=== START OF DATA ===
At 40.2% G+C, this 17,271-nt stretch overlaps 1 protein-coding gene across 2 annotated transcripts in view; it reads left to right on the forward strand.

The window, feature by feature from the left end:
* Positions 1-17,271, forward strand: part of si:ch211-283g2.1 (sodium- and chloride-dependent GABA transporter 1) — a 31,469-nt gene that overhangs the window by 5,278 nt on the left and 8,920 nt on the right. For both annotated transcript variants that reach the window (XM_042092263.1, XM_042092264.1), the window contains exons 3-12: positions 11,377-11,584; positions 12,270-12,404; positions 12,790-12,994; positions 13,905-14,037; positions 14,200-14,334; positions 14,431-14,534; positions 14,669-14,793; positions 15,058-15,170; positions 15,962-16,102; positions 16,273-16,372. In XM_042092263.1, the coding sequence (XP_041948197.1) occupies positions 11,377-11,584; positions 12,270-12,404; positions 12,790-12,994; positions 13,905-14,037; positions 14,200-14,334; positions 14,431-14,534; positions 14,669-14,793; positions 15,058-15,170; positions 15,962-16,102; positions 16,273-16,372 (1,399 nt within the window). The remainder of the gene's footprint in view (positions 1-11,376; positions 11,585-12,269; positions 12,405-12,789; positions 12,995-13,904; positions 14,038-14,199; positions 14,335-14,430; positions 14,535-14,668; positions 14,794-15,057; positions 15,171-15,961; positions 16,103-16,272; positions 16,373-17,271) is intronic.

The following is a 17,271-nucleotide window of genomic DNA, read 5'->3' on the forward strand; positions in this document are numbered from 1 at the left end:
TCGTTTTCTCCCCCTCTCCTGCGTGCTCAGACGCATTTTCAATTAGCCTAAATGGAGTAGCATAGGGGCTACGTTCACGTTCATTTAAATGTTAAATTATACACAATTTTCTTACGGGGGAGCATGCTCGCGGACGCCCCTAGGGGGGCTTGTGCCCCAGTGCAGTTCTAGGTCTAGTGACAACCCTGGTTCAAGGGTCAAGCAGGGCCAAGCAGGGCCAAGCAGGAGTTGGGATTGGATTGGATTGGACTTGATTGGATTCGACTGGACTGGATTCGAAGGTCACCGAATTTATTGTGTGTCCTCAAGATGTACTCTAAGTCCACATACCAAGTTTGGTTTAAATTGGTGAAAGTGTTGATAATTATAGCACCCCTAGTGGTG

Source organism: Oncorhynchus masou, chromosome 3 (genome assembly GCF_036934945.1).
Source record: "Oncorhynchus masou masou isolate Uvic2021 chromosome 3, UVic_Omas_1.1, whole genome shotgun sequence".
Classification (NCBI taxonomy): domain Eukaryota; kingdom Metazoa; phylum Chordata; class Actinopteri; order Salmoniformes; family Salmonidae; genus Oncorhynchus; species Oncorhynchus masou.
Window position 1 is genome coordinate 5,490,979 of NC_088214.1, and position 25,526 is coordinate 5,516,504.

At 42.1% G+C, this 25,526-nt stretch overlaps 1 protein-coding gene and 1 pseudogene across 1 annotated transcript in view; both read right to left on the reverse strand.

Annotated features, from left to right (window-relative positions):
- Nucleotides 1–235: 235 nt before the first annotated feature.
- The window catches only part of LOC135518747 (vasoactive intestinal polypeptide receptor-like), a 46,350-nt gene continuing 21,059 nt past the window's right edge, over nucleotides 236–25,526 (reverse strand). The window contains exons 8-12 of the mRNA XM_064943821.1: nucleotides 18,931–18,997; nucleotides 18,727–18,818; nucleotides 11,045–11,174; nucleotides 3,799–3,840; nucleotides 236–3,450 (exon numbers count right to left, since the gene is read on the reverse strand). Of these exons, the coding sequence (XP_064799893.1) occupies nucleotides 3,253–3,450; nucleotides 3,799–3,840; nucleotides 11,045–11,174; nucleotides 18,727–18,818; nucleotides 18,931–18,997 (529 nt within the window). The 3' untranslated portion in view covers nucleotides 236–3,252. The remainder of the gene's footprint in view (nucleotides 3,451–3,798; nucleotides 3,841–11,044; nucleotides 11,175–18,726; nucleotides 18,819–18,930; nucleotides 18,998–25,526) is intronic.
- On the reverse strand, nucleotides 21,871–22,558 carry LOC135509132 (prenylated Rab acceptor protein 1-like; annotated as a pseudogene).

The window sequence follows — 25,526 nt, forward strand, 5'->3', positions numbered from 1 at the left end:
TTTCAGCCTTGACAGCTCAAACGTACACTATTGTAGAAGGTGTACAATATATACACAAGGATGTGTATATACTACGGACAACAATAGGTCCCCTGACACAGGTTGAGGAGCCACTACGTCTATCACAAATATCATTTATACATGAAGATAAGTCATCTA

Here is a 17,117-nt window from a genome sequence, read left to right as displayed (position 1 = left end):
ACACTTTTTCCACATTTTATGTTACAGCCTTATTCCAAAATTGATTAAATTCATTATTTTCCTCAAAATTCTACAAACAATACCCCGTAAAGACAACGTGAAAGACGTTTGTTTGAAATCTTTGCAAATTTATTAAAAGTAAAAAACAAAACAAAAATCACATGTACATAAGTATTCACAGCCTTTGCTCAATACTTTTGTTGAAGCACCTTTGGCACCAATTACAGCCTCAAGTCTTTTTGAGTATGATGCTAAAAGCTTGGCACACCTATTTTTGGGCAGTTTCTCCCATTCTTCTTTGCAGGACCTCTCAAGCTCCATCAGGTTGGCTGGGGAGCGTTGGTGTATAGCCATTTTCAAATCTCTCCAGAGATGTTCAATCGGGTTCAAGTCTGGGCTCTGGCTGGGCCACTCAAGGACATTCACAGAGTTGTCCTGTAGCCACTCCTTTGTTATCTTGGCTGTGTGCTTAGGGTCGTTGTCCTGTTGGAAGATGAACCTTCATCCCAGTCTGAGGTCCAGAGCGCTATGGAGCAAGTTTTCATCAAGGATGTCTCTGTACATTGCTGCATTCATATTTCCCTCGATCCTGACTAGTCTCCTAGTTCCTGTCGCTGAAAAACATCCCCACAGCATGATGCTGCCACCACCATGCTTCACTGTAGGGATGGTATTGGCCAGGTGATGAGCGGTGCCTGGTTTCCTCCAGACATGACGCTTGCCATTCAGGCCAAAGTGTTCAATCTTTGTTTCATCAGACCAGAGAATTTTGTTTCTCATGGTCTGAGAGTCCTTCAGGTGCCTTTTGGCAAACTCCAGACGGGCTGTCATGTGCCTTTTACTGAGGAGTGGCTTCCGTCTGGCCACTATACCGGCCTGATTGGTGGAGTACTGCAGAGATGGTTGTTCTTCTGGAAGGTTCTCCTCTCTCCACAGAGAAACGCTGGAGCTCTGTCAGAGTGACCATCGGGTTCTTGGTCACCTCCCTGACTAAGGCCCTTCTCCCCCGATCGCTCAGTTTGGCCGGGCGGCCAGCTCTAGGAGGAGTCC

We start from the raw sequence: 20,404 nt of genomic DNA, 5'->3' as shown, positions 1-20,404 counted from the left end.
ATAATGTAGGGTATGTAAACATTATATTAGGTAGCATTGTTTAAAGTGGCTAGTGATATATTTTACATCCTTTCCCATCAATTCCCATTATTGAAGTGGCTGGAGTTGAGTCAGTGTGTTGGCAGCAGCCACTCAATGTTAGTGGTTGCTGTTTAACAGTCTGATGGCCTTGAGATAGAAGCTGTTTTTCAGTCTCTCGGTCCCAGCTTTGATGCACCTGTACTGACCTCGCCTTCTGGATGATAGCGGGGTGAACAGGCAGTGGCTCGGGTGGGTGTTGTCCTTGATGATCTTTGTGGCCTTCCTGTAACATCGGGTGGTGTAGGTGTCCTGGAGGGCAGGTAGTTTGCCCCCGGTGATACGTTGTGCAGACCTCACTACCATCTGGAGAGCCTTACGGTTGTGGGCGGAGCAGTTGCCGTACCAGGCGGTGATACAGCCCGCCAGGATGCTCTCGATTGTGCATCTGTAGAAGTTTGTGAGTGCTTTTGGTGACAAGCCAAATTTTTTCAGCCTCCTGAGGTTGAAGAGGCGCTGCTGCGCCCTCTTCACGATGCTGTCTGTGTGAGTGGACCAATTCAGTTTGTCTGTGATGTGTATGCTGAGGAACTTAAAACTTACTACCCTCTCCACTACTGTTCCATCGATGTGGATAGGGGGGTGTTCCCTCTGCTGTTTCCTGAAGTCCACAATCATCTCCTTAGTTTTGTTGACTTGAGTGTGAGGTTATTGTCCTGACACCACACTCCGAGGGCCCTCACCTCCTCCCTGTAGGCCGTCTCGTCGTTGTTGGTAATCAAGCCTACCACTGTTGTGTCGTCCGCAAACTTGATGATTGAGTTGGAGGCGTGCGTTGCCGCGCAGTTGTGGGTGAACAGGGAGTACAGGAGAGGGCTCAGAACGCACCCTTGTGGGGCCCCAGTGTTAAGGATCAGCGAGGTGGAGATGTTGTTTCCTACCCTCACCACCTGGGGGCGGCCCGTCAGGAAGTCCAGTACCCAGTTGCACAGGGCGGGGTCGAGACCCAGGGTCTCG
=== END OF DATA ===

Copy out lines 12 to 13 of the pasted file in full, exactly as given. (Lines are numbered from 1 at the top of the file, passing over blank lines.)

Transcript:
- Nucleotides 1–235: 235 nt before the first annotated feature.
- The window catches only part of LOC135518747 (vasoactive intestinal polypeptide receptor-like), a 46,350-nt gene continuing 21,059 nt past the window's right edge, over nucleotides 236–25,526 (reverse strand). The window contains exons 8-12 of the mRNA XM_064943821.1: nucleotides 18,931–18,997; nucleotides 18,727–18,818; nucleotides 11,045–11,174; nucleotides 3,799–3,840; nucleotides 236–3,450 (exon numbers count right to left, since the gene is read on the reverse strand). Of these exons, the coding sequence (XP_064799893.1) occupies nucleotides 3,253–3,450; nucleotides 3,799–3,840; nucleotides 11,045–11,174; nucleotides 18,727–18,818; nucleotides 18,931–18,997 (529 nt within the window). The 3' untranslated portion in view covers nucleotides 236–3,252. The remainder of the gene's footprint in view (nucleotides 3,451–3,798; nucleotides 3,841–11,044; nucleotides 11,175–18,726; nucleotides 18,819–18,930; nucleotides 18,998–25,526) is intronic.